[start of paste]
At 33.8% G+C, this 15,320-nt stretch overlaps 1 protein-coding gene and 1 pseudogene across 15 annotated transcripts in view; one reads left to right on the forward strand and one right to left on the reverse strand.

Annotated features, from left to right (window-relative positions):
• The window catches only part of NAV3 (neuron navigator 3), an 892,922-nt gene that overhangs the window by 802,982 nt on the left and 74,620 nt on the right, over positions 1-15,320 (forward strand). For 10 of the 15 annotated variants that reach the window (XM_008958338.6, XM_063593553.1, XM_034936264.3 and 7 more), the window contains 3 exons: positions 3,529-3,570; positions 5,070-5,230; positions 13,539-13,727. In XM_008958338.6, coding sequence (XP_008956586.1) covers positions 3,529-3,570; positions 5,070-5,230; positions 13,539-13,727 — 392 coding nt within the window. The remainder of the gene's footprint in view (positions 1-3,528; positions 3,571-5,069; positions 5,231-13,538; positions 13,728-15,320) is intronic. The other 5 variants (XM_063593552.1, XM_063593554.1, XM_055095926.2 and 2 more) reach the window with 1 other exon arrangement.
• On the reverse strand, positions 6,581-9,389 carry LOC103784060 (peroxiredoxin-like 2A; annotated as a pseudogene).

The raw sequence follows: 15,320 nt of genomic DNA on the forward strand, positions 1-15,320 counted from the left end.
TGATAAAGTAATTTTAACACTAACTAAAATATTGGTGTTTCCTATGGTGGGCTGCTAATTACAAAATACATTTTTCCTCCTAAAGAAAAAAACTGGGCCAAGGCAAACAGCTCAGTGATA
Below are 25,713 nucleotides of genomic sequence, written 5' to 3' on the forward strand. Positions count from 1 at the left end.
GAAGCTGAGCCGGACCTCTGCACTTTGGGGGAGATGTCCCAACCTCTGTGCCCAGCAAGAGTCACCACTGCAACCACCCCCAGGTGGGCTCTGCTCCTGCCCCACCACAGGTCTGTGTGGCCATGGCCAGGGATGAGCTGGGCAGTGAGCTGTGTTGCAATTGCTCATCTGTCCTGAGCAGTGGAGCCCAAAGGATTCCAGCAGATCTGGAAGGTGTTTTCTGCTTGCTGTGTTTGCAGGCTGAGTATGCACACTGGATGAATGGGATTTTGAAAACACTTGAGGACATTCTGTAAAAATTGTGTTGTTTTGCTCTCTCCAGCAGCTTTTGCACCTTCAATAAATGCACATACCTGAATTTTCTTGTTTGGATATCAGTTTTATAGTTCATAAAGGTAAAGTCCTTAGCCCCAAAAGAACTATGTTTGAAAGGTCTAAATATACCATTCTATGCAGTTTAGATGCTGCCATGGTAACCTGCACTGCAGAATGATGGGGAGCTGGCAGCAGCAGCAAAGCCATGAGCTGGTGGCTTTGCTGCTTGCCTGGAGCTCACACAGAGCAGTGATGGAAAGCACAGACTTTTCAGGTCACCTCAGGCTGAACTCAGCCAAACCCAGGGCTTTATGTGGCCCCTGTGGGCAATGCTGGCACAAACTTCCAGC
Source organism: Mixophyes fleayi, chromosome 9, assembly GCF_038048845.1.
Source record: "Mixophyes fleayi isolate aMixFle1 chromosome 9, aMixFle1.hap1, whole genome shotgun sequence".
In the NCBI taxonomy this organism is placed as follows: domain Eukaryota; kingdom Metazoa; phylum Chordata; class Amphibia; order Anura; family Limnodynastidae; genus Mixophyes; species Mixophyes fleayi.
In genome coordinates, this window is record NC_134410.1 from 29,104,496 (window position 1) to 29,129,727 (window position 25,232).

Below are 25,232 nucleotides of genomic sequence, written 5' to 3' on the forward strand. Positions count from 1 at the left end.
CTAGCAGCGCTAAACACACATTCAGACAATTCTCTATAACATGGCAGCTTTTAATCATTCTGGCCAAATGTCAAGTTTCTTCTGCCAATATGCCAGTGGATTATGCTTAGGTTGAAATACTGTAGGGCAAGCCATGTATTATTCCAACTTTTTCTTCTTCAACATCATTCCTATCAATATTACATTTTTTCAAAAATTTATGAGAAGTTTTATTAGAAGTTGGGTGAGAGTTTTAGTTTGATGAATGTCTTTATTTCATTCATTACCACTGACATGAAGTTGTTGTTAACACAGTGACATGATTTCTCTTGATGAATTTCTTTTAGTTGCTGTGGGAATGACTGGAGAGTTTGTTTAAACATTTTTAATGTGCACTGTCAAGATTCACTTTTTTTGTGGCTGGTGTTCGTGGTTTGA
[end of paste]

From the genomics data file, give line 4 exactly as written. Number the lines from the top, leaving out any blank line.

• On the reverse strand, positions 6,581-9,389 carry LOC103784060 (peroxiredoxin-like 2A; annotated as a pseudogene).